Thursday 26 February 2015

Home from the Forest

Above and below:  "Wild" New Forest ponies grazing one of the "lawns" just outside Brockenhurst, on the way to Rhinefield and the Ornamental Drive.  The ponies all belong to people, but their owners live on the New Forest and are called Commoners and have grazing rights for ponies and cattle, and also rights of pannage (turning pigs out on the Forest each autumn to fatten up on acorns and beech mast,.  This also helps prevent the ponies from eating too many acorns, which they love the taste of but which are very poisonous and can cause death.  There are rights of turbary too (collecting peat turves for fuel). The collars that some ponies have on are reflective and are to help them be seen by drivers at night, and prevent road traffic accidents/fatalities.

I have jumped straight into the photos without much explanation.  I have been down to visit my best friend T who lives at the edge of the New Forest, now our smallest National Park in the UK.  We know it well from childhood walks and rides across it.  Unfortunately she is unwell at the moment, and undergoing Chemotherapy, and even more unfortunately the treatment has had side effects and the day after I arrived she had to go back to Hospital - just overnight we thought - to go on a drip for dehydration treatment.  As luck would have it I arrived Sunday, and she spent Monday afternoon until Wednesday teatime in Hospital so I didn't see much of her at home.  We kept her company in visiting times at the Hospital though so I think we still managed to catch up on chat and news : ) and it was so good to see her.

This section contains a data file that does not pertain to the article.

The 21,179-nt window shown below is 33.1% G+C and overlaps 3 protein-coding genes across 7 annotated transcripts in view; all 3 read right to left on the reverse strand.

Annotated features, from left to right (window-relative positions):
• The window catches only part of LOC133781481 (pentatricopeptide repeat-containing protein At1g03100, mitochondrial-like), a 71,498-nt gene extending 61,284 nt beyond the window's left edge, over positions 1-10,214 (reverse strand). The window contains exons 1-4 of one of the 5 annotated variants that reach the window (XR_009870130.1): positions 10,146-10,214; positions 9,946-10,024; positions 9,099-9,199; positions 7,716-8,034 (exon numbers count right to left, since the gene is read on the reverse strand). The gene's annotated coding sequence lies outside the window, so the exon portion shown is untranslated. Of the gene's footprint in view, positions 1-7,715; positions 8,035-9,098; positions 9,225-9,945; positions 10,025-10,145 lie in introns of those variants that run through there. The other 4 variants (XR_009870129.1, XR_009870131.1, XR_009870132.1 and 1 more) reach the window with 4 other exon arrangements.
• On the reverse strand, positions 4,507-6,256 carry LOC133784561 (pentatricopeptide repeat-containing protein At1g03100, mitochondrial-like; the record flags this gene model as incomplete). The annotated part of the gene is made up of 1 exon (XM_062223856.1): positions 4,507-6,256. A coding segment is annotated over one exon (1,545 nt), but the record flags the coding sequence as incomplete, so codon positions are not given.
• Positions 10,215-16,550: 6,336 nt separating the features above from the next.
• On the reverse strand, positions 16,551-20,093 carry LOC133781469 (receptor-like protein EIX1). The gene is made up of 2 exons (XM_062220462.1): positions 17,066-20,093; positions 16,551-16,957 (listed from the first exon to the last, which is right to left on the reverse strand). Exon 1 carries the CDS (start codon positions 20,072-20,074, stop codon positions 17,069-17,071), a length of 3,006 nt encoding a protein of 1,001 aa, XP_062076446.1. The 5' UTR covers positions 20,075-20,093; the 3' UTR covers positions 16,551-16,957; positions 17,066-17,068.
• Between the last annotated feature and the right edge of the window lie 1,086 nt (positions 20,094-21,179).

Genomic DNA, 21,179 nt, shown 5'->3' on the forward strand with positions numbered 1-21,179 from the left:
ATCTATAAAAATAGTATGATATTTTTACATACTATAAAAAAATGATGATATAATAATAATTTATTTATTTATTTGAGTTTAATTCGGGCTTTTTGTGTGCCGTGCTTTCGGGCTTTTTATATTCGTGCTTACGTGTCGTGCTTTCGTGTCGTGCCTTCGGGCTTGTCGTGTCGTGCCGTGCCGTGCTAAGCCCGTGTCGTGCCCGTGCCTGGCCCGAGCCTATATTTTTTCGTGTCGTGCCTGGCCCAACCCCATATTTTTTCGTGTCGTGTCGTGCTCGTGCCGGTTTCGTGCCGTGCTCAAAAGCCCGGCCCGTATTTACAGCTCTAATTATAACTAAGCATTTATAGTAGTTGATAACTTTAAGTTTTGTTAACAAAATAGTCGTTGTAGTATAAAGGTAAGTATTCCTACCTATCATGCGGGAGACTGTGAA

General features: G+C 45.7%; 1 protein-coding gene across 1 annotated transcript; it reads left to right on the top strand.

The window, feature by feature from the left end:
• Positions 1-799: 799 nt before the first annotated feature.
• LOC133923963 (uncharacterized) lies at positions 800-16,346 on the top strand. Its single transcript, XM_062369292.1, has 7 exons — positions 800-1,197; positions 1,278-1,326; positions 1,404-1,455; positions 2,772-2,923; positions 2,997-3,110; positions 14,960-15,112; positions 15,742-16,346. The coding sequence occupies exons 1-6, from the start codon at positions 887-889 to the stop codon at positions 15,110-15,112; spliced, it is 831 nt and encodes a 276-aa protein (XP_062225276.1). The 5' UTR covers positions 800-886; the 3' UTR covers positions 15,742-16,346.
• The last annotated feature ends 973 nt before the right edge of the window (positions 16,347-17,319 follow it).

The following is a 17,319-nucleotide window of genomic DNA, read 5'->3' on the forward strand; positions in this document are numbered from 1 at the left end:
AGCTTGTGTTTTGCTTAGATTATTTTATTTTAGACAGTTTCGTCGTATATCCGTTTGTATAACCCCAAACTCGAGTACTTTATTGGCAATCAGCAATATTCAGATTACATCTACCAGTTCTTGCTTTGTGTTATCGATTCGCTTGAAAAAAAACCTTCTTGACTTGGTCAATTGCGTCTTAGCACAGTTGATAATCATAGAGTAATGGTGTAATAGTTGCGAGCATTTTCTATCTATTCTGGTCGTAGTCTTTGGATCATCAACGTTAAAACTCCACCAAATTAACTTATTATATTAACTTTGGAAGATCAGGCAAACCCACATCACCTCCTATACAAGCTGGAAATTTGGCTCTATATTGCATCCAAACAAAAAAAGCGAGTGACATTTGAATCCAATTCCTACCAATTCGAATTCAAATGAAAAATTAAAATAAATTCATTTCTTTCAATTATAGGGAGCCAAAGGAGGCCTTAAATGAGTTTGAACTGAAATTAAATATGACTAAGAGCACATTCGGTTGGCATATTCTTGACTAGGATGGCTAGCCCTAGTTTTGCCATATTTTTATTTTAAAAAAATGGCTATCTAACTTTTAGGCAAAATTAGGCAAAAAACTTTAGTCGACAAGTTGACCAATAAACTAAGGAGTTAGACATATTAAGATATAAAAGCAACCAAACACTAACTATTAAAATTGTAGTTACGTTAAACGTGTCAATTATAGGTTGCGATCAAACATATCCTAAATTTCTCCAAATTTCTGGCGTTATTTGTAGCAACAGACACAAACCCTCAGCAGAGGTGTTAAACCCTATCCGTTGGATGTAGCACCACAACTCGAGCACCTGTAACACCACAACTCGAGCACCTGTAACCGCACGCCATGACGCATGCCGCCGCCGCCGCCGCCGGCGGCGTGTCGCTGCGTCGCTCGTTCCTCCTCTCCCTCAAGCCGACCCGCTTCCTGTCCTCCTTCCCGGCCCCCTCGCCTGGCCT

I had arranged to meet up with my friend Kim, and we went to Lyndhurst and then on to Rhinefield to get some fresh air.  It was a while since we had seen one another, so several donkeys were in danger of having less legs!  (For my overseas followers, this refers to the expression "talking the hind leg off a donkey" . . .)

This little pond was near the lawn where my parents always took me when I was a kid.  Happy happy memories.  They would park the car, get out the windbreak and set up the primus for a cup of tea to accompany reading the Sunday papers (News of the World scandals . . .) and I would go "pony chasing"!

Gravel and organized parking now - not like in our day . . .  White Moor in the distance behind the car.

Then Kim and I drove a little bit further, onto the start of the Ornamental Drive, which has huge Sequoia trees as part of the plantings.    We parked up at Poundhill Enclosure for our car picnic.  This is Black Water.

As you can see, we were very lucky with the weather, and the almost spring sunshine was wonderful.

The road bridge across the stream.

We strolled into the Forest beside the stream, following its loops and meanderings.

Last year's Bullrushes provided shelter for wildlife of the insect kind in the Forest.

Fallen trees across the stream provided an excellent habitat too, and had we been (much!) younger we might have been tempted to tippy-toe across them . . .  About 50+ years too late in my case . . .

A bit too cold to paddle too . . .

Then Kim spotted . . . a White Egret.  My first definite sighting, and probably not exciting for bird spotters as they are apparently quite a common sight in Britain now, but we were pleased with it and managed to creep a little closer for another photo before he flew off.